Prostitution is not something that exists because of women’s power. It exists as the result of a lack of power and a lack of choice. I am as disappointed as the next woman that this debate has caused many of those who identify as feminists to call abolitionists their “enemies” (as well as a host of other, much less pleasant names). I am disappointed that this debate continues not be to centered around the perpetrators of violence – that is, the men. I am disappointed that we continue to blame feminists rather than an exploitative, violent, misogynist system that allows women suffer and die without a second thought.

Yet those who advocate for the decriminalization and legalization of prostitution often claim that it is not men who are their enemies, but rather it is feminists.

I am in complete agreement that we need to re-focus. Abolitionists have done just that; turning the lens onto those who are doing the exploiting and onto those who are profiting from women’s lack of power and lack of real choice. In the end, we are primarily concerned with stopping those who are doing the violence, that is, the men, as well as changing the system within which this kind of exploitation is allowed and encouraged.

Neoliberalism as the Enemy of Feminism

The author points out that which we are all (sadly) aware: “[if] the enemy is neoliberalism, then feminists are losing spectacularly.”

As Rahila Gupta wrote, back in January: “neoliberal values created a space for a bright, brassy and ultimately fake feminism,” going on to say that “if the culture of neoliberalism had something to offer women, it was the idea of agency, of choice freely exercised, free even of patriarchal restraints.”

What neoliberal ideology (that is, the work to privatize everything under the guise of providing more choice and freedom for individuals) has done for feminism is to provide a basis for a kind of individual empowerment which rests on a supposed “freedom” to choose. What the individual woman chooses is, of course, not relevant. That she is making a choice to get breast implants, to get onto a stripper pole, or to, yes, sell sex, is enough to frame this choice as potentially empowering. Gupta elaborates on this idea by referencing a concept discussed by Clare Chambers, called: “the fetishism of choice,” arguing that “if women choose things that disadvantage them and entrench differences, it legitimates inequality because the inequality arises from the choices they make.” Making a choice does not, in and of itself, empower anyone. Particularly when it is made within the constructs of an oppressive framework.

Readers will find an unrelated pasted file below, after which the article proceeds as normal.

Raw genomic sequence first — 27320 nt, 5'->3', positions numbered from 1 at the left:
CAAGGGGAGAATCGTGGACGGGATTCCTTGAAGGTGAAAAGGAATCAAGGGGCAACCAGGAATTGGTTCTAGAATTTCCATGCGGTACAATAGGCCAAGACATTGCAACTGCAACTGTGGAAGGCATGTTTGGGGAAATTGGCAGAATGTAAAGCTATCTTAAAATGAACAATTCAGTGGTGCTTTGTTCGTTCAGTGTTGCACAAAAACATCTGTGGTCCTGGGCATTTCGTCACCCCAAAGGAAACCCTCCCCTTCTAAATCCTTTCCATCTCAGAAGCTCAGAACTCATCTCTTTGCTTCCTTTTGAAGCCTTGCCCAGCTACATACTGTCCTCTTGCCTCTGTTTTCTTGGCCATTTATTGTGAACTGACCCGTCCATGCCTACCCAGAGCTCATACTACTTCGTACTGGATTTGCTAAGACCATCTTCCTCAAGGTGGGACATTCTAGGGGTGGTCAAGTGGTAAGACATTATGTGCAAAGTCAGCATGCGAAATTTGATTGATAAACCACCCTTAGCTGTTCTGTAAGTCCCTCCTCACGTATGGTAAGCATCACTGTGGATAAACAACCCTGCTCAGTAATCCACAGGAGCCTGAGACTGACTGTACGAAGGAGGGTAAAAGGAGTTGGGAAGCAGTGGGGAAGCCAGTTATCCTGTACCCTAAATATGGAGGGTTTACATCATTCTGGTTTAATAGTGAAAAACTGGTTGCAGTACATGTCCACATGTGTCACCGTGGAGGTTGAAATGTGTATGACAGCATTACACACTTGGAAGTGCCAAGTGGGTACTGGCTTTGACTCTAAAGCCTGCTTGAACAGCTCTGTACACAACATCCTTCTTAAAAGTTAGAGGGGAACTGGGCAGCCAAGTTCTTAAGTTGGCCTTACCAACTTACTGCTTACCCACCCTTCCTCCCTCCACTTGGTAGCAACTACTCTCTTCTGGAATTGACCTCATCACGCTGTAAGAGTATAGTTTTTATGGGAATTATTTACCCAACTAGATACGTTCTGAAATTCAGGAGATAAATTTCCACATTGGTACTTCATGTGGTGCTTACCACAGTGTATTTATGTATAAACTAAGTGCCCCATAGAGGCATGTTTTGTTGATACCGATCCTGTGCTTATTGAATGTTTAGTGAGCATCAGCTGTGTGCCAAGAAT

Within the context of neoliberalism, “choice” can work against us. We have convinced ourselves that by choosing to emulate that which has been sketched out for us by oppressive systems of power such as capitalism and patriarchy, we are actually empowered. Inequality, within this context, is overcome by choosing to frame said inequality as empowerment.

While it could be argued, as the originally referenced article does, that “the abstractions of neoliberalism” are less important than it’s practices, I would argue that the two go hand in hand. Attempts at privatization, the destruction of social safety nets, the work to dismantle unions and to defund essential women’s organizations happens because of people. People who believe that the world must function in a certain way and cannot or will not imagine another way. The poor will not rise above the rich by simply making do within the system designed to destroy them and women will not become empowered by pretending their oppression is liberating. “The abstractions” lead to policy, to legislation, and to decisions that affect the real lives of individuals and society as a whole.

What many abolitionists and the left have in common is the desire to change the system so that people have real choices and can live with dignity. This entails affordable housing, health care, education, social safety nets and, of course, a state that does not perpetuate and condone violence against women. To argue that feminists do not believe in and fight for these things is, to put it quite simply, dishonest.

I won’t be erased from the left by those who wish to vilify and make enemies of the feminist movement. The feminist movement nothing if not a progressive movement for collective empowerment.

Ending Prostitution is a Progressive Goal

While many of those who advocate for a model of decriminalization which decriminalizes not only the prostituted, but also the pimps and the johns, appear to enjoy arguing that abolitionists simply want to magically end prostitution in an instant, leaving those who engage in sex work without a means of survival, the argument is much more complex than this.

The argument is for more options and for something better. The desire is for women to be able to survive without having to resort to sex work. The desire is for real choice. That is, as Sarah suggests, “housing, income, physical safety, access to education,” as well as for exiting programs. Prostitution will not instantly disappear with the implementation of the Nordic Model. It will hold men accountable for their actions and will enable us to work towards a more equitable society in the long term.